Limits of Shell Design

Ingold proceeds to challenge the idea that there is somehow an idea or blueprint for a shell encoded in its DNA (344-345). He notes that a shell is very much like the spiral vortex created when a bathtub drains: Does there need to be a blueprint for the spiral vortex when you drain your bathtub? Whether a shell will grow to the left or right is genetic, but it is more like an on-off switch. “In a certain species of snail, the majority of individuals have shell with a right-handed, logarithmic spiral, but in some the spiral is left-handed. It has been shown that the direction of the spiral is controlled by the products of a particular gene just as the direction of the spiral vortex in bathwater is controlled by the intentional movement of your hand. But–and this is the crucial point–the form of the shell is no more the product of a genetic programme than is the form of the vortex the product of a design in your mind” (344; Ingold is drawing on biologist Brian Goodwin and see student comment below). Genes “set the parameters of the process but do not prefigure the form” (345).

“There is, in short, no design for the spiral of the gastropod shell” (344). This is in part because it is technically impossible to encode that much information in advance:

Would it be possible, even in theory, for any design to specify the form of an organism or artefact completely? In his fascinating study of the design principles embodied in the construction of living organisms and manufactured artefacts, originally written as a textbook for students of engineering, Michael French (1988: 266–7) speculates on the question of just how much information would be needed to specify every aspect of the form of an organism. His conclusion is that the amount would be unimaginably large, far beyond what could be coded in the DNA of any known life-form. Nor is the situation any different with artefacts. True, even the greatest achievements of human engineering are no match for the most commonplace of organisms: thus the steam locomotive, as French wryly observes, “is simplicity itself compared with the intricacies of the buttercup” (1988: 1). But then, no human design could approach the DNA of the genome in its informational content. Once again, a complete specification would apparently lie beyond the realms of possibility. In short, the forms of both organisms and artefacts seem to be significantly underdetermined by their underlying blueprints. That being the case, French suggests, we may have to recognise that a great many features of organisms and artefacts are merely accidental, due to chance, revealing not the designs themselves but their limitations. (344, see student comment below and also the 2017 class Is DNA a Blueprint?)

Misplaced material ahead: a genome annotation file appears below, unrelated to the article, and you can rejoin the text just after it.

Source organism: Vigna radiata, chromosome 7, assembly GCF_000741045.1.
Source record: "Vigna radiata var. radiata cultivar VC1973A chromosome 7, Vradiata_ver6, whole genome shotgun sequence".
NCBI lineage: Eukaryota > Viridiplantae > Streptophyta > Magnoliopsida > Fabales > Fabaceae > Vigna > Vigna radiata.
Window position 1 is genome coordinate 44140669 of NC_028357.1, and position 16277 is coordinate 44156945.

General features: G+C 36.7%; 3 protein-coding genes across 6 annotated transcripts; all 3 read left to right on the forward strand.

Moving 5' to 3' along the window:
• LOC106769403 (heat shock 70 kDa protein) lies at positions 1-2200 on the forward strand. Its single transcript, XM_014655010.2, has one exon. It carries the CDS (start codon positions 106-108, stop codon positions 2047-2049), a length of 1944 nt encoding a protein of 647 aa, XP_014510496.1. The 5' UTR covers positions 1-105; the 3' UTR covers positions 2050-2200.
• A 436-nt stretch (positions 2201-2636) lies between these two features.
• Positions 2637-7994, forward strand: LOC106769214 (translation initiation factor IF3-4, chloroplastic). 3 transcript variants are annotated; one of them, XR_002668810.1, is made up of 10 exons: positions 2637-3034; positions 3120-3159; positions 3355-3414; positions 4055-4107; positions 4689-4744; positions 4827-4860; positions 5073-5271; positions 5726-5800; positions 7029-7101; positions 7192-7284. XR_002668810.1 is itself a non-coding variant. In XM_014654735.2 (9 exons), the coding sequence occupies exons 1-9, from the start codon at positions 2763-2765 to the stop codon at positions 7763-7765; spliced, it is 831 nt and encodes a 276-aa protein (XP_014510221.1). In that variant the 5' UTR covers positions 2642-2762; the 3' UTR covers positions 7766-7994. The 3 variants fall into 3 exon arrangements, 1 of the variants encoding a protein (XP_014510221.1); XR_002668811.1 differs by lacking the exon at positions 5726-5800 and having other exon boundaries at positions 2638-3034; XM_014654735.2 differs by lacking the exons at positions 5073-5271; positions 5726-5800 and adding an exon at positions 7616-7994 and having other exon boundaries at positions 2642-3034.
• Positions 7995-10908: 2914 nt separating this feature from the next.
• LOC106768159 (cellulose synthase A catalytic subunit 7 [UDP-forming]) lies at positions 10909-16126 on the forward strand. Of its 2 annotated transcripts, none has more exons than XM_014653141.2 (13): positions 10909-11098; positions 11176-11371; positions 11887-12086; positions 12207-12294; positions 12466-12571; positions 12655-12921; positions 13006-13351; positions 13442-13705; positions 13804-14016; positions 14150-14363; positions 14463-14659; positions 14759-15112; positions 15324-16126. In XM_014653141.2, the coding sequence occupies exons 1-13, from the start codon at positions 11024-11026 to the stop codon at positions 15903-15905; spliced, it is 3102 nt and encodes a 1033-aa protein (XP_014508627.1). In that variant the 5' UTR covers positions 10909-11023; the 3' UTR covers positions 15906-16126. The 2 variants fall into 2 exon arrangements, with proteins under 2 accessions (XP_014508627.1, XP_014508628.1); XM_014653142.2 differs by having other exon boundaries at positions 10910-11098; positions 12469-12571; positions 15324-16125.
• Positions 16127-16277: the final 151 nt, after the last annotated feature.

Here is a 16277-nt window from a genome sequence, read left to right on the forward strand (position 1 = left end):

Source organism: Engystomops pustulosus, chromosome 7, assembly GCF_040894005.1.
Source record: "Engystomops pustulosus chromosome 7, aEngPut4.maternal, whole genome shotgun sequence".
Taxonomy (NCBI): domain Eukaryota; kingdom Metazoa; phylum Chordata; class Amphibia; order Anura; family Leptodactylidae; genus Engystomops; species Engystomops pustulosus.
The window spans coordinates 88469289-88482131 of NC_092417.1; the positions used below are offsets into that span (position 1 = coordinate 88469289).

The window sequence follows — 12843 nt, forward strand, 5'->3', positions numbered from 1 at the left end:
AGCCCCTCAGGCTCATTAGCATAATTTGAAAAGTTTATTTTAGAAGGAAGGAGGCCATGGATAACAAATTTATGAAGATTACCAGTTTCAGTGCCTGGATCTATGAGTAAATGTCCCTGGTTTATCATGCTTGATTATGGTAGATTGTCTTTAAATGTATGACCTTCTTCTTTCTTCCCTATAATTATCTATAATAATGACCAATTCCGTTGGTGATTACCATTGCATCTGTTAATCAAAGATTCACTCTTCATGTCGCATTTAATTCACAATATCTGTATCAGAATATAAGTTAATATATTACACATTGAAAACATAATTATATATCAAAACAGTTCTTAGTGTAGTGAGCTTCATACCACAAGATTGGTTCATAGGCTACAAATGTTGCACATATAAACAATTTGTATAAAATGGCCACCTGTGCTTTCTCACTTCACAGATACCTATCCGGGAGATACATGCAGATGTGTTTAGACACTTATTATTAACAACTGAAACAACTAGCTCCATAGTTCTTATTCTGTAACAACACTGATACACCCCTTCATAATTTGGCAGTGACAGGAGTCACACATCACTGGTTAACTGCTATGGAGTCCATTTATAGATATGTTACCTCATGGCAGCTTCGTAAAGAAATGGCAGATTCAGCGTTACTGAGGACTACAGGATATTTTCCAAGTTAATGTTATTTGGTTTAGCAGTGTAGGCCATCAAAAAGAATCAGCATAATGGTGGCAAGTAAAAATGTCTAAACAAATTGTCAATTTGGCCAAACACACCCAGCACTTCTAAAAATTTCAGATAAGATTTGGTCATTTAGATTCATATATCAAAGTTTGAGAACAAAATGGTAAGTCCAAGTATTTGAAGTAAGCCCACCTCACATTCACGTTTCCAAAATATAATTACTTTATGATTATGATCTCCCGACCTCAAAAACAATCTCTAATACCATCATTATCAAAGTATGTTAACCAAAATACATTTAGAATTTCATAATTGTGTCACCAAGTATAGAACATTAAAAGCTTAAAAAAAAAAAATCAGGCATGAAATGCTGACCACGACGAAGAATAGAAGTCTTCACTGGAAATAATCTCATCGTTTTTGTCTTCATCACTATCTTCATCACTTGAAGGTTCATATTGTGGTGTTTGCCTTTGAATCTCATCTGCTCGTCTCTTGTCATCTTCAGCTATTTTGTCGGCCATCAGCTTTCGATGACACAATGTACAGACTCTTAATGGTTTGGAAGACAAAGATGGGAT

No Blueprint?

If there is no mental blueprint for a basket or no DNA blueprint for a shell, how then do we account for persistence of form over time? What gives these forms “remarkable durability” (345)? Or, as seen in the previous class, what accounts for evolutionary complexity?

Ingold is battling against ideas of DNA or culture as a form of direct replication or non-creative copying:

If forms are the outcomes of dynamic, morphogenetic processes, then their stability can be understood in terms of the generative principles embedded in the material conditions of their production. For the shell the principle is one of invariant proportion; for the basket it is the principle that every increment of longitudinal extension is coupled to what has gone before by transverse attachment. Whereas the first principle, through simple iteration, will always and everywhere generate a logarithmic spiral, the second will just as reliably generate an equable one. It is these generative principles, and not the fidelity of genetic or cultural copying, that underwrite the constancy of the respective forms, and explain their persistence over immense spans of both historical and evolutionary time. (346)

Ingold turns from the emphasis on making to an emphasis on weaving so that objects are “the embodiment of a rhythmic movement” (346). Or as one of my students once put it: “The artefact is a crystallized embodiment of activity. Which is freaking awesome.”

“Weaving continues for as long as life goes on–punctuated but not terminated by the appearance of the pieces that it successively brings into being” (348).

Which brings us directly to the next class on string bags and birds’ nests.